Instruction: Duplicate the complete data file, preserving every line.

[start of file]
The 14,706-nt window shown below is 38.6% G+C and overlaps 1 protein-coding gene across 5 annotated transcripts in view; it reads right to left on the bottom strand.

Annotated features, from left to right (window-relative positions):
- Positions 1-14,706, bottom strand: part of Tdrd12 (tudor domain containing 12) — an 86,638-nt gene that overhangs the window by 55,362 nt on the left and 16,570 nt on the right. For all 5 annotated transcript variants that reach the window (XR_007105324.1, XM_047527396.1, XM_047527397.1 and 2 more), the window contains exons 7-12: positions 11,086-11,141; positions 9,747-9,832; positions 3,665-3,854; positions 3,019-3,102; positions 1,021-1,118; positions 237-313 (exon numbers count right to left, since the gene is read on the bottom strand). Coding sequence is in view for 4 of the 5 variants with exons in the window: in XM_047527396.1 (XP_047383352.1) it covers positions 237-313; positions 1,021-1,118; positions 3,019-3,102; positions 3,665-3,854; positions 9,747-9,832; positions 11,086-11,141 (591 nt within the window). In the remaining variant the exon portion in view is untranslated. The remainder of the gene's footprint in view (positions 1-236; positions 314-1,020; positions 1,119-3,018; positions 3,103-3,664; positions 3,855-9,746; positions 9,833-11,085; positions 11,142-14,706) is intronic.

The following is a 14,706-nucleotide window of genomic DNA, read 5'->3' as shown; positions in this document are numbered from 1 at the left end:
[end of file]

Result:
The 14,706-nt window shown below is 38.6% G+C and overlaps 1 protein-coding gene across 5 annotated transcripts in view; it reads right to left on the bottom strand.

Annotated features, from left to right (window-relative positions):
- Positions 1-14,706, bottom strand: part of Tdrd12 (tudor domain containing 12) — an 86,638-nt gene that overhangs the window by 55,362 nt on the left and 16,570 nt on the right. For all 5 annotated transcript variants that reach the window (XR_007105324.1, XM_047527396.1, XM_047527397.1 and 2 more), the window contains exons 7-12: positions 11,086-11,141; positions 9,747-9,832; positions 3,665-3,854; positions 3,019-3,102; positions 1,021-1,118; positions 237-313 (exon numbers count right to left, since the gene is read on the bottom strand). Coding sequence is in view for 4 of the 5 variants with exons in the window: in XM_047527396.1 (XP_047383352.1) it covers positions 237-313; positions 1,021-1,118; positions 3,019-3,102; positions 3,665-3,854; positions 9,747-9,832; positions 11,086-11,141 (591 nt within the window). In the remaining variant the exon portion in view is untranslated. The remainder of the gene's footprint in view (positions 1-236; positions 314-1,020; positions 1,119-3,018; positions 3,103-3,664; positions 3,855-9,746; positions 9,833-11,085; positions 11,142-14,706) is intronic.

The following is a 14,706-nucleotide window of genomic DNA, read 5'->3' as shown; positions in this document are numbered from 1 at the left end: